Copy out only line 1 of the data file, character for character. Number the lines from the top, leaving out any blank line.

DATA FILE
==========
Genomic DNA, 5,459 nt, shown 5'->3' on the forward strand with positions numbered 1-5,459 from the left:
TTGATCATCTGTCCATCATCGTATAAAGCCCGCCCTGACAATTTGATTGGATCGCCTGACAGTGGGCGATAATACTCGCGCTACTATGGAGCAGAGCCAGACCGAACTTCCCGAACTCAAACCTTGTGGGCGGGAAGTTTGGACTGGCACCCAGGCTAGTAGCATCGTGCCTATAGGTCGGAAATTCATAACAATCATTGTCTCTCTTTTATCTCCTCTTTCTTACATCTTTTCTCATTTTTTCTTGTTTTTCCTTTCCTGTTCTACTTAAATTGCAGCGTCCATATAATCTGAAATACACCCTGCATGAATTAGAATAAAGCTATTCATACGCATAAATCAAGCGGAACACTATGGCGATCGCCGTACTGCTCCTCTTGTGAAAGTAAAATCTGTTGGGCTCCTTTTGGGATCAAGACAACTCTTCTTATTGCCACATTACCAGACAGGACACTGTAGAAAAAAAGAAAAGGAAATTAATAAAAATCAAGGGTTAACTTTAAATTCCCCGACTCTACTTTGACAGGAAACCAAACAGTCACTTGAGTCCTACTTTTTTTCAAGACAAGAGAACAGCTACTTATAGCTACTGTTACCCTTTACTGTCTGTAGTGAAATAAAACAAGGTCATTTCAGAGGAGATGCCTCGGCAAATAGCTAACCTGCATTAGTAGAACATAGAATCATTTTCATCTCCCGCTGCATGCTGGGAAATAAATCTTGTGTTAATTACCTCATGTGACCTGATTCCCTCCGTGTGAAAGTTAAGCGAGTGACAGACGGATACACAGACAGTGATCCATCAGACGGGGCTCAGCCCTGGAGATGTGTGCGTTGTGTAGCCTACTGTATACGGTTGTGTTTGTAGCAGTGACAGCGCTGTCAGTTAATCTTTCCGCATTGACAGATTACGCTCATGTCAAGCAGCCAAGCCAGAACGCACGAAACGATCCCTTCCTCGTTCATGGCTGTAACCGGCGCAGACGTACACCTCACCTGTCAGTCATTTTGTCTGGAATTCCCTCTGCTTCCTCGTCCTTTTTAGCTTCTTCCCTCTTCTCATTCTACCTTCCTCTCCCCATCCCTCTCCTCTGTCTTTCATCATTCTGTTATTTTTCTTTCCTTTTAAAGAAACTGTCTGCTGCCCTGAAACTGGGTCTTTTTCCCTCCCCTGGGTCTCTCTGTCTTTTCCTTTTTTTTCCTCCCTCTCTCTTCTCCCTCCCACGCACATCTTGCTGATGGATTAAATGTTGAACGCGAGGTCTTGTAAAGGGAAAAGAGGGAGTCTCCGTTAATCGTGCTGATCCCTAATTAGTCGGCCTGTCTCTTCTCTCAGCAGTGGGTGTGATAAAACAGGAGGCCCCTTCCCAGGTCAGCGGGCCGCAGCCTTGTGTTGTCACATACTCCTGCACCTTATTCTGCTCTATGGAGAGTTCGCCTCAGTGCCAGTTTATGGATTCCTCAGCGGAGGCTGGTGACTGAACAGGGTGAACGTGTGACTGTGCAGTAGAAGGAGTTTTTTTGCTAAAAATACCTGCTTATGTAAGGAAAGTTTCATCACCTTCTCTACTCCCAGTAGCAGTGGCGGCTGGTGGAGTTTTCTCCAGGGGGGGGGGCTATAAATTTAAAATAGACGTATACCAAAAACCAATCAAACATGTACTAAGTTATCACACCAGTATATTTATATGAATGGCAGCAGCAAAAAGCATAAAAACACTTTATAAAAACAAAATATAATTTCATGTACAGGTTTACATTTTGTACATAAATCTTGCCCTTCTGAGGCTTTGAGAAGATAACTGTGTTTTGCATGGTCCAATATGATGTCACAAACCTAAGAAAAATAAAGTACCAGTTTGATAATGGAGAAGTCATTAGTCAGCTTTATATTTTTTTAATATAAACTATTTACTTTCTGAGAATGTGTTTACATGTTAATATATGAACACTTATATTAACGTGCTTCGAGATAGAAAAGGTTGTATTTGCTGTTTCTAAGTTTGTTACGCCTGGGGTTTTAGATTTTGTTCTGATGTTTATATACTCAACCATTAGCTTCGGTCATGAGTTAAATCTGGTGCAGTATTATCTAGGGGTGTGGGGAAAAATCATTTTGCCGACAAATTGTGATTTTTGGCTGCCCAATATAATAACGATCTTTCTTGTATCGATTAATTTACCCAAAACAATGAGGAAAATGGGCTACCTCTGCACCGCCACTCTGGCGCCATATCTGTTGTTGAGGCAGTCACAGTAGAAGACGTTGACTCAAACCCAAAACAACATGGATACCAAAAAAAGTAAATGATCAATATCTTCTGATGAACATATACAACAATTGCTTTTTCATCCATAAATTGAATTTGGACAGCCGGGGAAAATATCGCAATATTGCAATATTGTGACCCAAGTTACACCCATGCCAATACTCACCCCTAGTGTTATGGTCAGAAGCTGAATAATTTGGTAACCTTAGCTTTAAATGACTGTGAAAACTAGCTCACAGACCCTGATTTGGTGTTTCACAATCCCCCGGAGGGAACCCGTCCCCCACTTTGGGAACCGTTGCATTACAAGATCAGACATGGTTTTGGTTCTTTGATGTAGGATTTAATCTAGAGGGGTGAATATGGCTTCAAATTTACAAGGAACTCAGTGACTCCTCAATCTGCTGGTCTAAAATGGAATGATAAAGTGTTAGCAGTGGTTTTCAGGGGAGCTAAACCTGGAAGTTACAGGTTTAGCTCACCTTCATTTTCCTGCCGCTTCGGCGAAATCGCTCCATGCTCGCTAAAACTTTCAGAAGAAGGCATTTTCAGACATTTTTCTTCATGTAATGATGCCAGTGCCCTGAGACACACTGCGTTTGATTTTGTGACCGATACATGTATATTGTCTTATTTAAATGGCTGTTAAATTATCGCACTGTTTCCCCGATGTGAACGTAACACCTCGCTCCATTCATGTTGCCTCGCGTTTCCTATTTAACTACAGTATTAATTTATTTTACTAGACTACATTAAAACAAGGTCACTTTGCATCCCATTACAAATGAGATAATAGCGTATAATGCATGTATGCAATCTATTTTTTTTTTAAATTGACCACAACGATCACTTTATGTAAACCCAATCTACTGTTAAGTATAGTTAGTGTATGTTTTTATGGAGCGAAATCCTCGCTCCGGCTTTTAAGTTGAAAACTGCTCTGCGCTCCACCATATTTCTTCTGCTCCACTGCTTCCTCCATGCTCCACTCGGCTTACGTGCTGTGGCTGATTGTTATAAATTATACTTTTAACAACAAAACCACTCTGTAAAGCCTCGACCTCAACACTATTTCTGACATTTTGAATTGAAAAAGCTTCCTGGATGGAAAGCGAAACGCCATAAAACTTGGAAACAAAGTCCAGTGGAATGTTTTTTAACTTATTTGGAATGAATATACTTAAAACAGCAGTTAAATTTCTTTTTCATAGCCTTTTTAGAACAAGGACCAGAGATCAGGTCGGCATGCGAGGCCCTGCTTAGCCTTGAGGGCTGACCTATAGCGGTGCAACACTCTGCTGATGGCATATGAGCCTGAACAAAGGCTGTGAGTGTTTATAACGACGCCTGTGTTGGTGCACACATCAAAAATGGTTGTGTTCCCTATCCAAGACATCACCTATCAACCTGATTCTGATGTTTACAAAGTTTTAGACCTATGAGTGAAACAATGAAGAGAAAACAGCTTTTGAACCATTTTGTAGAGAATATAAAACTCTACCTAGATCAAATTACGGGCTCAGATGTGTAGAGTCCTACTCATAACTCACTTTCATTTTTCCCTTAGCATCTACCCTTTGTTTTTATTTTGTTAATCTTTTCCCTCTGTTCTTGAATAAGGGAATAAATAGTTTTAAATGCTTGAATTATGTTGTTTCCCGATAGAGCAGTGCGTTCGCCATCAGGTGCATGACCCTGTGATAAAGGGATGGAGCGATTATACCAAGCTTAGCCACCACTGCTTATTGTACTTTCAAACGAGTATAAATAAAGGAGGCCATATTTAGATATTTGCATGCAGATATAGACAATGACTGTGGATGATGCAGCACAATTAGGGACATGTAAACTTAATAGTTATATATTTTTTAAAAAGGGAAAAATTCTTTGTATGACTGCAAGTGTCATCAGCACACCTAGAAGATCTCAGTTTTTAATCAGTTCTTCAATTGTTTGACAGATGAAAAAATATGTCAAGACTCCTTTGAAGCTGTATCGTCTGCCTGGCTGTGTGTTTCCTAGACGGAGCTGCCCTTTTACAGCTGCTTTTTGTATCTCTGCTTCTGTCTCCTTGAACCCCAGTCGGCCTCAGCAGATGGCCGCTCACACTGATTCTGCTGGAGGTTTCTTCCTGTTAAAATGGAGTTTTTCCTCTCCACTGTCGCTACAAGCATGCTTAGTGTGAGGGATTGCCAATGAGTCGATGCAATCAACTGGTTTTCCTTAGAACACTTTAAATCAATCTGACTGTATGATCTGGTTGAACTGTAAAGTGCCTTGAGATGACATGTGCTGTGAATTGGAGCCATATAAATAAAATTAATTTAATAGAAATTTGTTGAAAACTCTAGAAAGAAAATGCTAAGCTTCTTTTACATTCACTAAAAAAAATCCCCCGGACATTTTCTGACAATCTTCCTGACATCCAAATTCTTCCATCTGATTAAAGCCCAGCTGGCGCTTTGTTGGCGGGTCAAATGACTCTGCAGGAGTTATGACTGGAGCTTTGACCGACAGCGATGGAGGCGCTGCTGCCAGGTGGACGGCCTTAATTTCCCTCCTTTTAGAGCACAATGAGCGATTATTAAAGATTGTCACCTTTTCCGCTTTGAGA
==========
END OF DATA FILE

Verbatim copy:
Genomic DNA, 5,459 nt, shown 5'->3' on the forward strand with positions numbered 1-5,459 from the left: